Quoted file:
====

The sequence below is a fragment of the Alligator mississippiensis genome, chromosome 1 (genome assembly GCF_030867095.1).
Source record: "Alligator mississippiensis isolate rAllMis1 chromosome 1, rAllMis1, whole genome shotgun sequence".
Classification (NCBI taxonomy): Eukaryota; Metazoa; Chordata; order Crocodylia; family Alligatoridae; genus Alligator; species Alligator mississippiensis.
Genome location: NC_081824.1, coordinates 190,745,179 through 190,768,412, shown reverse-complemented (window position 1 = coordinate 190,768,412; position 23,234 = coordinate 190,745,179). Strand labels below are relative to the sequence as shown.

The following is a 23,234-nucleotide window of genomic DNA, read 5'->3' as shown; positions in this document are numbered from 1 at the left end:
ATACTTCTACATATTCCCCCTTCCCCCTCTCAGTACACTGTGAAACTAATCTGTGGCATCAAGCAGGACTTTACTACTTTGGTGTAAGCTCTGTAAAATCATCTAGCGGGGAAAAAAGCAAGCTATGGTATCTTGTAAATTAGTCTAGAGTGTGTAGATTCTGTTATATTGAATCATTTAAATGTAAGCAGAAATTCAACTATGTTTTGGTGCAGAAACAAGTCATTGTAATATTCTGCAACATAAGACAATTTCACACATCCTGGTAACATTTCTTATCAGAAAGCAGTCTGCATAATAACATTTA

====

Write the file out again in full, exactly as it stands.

The sequence below is a fragment of the Alligator mississippiensis genome, chromosome 1 (genome assembly GCF_030867095.1).
Source record: "Alligator mississippiensis isolate rAllMis1 chromosome 1, rAllMis1, whole genome shotgun sequence".
Classification (NCBI taxonomy): Eukaryota; Metazoa; Chordata; order Crocodylia; family Alligatoridae; genus Alligator; species Alligator mississippiensis.
Genome location: NC_081824.1, coordinates 190,745,179 through 190,768,412, shown reverse-complemented (window position 1 = coordinate 190,768,412; position 23,234 = coordinate 190,745,179). Strand labels below are relative to the sequence as shown.

The following is a 23,234-nucleotide window of genomic DNA, read 5'->3' as shown; positions in this document are numbered from 1 at the left end:
ATACTTCTACATATTCCCCCTTCCCCCTCTCAGTACACTGTGAAACTAATCTGTGGCATCAAGCAGGACTTTACTACTTTGGTGTAAGCTCTGTAAAATCATCTAGCGGGGAAAAAAGCAAGCTATGGTATCTTGTAAATTAGTCTAGAGTGTGTAGATTCTGTTATATTGAATCATTTAAATGTAAGCAGAAATTCAACTATGTTTTGGTGCAGAAACAAGTCATTGTAATATTCTGCAACATAAGACAATTTCACACATCCTGGTAACATTTCTTATCAGAAAGCAGTCTGCATAATAACATTTA